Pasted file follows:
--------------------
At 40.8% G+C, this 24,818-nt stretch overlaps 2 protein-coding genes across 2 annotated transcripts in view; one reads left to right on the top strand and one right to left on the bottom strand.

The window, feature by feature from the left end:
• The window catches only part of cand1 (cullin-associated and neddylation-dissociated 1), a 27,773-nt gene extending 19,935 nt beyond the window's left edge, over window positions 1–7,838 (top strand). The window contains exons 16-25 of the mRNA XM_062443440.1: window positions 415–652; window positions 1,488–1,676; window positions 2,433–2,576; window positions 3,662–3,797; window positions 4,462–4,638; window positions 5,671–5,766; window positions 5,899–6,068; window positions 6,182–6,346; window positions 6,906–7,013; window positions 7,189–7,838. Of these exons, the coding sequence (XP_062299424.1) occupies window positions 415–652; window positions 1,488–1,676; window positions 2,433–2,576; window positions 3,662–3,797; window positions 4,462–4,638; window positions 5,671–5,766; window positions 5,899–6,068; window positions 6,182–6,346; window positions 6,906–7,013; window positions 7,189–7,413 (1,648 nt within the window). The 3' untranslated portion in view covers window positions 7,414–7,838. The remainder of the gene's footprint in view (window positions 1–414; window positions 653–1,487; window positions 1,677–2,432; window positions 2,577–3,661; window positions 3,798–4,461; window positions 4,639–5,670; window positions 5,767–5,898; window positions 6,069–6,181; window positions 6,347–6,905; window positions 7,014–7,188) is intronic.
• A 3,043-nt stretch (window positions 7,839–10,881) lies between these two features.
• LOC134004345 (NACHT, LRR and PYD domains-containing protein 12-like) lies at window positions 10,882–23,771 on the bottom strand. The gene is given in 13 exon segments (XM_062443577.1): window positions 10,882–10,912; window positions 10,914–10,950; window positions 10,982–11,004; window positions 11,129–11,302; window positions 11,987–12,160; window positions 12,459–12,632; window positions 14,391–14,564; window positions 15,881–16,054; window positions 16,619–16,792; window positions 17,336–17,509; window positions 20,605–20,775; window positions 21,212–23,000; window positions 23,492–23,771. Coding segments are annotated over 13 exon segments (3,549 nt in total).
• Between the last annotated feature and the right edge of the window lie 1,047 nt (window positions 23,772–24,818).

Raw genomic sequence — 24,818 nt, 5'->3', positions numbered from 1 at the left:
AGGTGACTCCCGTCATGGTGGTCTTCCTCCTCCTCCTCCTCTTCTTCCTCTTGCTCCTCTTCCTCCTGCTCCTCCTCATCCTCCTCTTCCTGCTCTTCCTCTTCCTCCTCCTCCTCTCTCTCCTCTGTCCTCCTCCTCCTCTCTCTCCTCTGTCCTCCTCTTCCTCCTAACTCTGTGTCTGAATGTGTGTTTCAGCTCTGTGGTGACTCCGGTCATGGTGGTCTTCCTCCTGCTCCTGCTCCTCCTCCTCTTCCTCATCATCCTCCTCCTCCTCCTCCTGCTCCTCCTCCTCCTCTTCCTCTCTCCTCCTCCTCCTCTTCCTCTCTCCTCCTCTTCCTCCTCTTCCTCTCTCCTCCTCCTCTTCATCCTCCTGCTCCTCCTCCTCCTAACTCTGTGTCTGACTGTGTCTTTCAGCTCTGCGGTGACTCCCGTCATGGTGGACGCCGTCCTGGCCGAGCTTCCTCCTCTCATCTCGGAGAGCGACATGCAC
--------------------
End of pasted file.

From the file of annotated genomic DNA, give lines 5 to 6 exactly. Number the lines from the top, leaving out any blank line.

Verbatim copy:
• LOC134004345 (NACHT, LRR and PYD domains-containing protein 12-like) lies at window positions 10,882–23,771 on the bottom strand. The gene is given in 13 exon segments (XM_062443577.1): window positions 10,882–10,912; window positions 10,914–10,950; window positions 10,982–11,004; window positions 11,129–11,302; window positions 11,987–12,160; window positions 12,459–12,632; window positions 14,391–14,564; window positions 15,881–16,054; window positions 16,619–16,792; window positions 17,336–17,509; window positions 20,605–20,775; window positions 21,212–23,000; window positions 23,492–23,771. Coding segments are annotated over 13 exon segments (3,549 nt in total).
• Between the last annotated feature and the right edge of the window lie 1,047 nt (window positions 23,772–24,818).